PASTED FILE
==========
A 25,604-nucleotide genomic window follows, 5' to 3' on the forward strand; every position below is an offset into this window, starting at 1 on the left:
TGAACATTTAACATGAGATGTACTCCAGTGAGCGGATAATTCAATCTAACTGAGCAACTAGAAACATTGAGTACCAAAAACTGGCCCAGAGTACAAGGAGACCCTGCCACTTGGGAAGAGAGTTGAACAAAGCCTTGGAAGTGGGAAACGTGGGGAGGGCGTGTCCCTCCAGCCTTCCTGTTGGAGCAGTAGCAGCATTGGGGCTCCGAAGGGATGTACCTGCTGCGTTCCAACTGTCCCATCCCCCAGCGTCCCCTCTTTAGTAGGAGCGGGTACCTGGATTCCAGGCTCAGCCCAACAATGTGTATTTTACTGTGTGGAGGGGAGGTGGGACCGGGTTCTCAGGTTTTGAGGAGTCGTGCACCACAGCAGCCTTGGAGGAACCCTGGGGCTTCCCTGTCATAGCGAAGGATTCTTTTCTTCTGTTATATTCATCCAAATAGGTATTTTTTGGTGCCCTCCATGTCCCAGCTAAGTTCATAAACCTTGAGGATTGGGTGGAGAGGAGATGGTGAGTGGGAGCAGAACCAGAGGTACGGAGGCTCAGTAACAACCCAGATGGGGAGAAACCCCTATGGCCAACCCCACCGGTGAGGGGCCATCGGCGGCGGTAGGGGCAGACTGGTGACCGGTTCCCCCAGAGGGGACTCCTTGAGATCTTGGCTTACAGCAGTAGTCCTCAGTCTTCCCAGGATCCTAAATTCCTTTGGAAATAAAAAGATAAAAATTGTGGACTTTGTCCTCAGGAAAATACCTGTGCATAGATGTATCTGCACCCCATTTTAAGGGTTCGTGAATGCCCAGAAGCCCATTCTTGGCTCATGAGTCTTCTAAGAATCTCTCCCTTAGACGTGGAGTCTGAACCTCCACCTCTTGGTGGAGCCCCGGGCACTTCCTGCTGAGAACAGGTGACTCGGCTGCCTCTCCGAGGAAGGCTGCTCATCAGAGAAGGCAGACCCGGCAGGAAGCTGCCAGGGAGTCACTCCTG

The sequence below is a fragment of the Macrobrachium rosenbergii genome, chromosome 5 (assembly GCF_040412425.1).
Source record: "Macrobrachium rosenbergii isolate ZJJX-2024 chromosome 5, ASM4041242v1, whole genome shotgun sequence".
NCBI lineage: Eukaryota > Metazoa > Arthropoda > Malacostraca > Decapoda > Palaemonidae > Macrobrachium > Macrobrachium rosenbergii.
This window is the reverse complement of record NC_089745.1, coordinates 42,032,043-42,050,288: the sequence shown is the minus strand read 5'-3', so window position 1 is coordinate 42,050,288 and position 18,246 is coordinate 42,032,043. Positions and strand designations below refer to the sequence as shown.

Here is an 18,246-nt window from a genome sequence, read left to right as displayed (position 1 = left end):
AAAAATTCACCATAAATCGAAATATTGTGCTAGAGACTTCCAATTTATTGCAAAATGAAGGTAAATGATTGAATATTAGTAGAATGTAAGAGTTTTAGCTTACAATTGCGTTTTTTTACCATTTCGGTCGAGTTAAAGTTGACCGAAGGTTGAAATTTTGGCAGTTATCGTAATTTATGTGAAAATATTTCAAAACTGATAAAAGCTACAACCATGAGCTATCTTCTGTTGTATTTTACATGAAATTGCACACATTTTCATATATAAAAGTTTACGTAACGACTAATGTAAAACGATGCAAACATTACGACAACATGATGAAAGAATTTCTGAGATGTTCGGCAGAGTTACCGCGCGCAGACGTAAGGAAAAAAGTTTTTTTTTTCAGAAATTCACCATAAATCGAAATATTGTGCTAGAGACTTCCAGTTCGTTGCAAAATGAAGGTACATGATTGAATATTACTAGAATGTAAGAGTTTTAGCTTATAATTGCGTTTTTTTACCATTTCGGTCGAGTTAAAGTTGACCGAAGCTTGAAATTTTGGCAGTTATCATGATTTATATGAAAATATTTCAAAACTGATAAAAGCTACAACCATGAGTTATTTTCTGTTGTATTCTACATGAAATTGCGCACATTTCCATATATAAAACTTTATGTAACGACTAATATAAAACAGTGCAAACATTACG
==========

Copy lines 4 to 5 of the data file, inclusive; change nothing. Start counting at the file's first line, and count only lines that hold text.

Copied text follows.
Source record: "Macrobrachium rosenbergii isolate ZJJX-2024 chromosome 5, ASM4041242v1, whole genome shotgun sequence".
NCBI lineage: Eukaryota > Metazoa > Arthropoda > Malacostraca > Decapoda > Palaemonidae > Macrobrachium > Macrobrachium rosenbergii.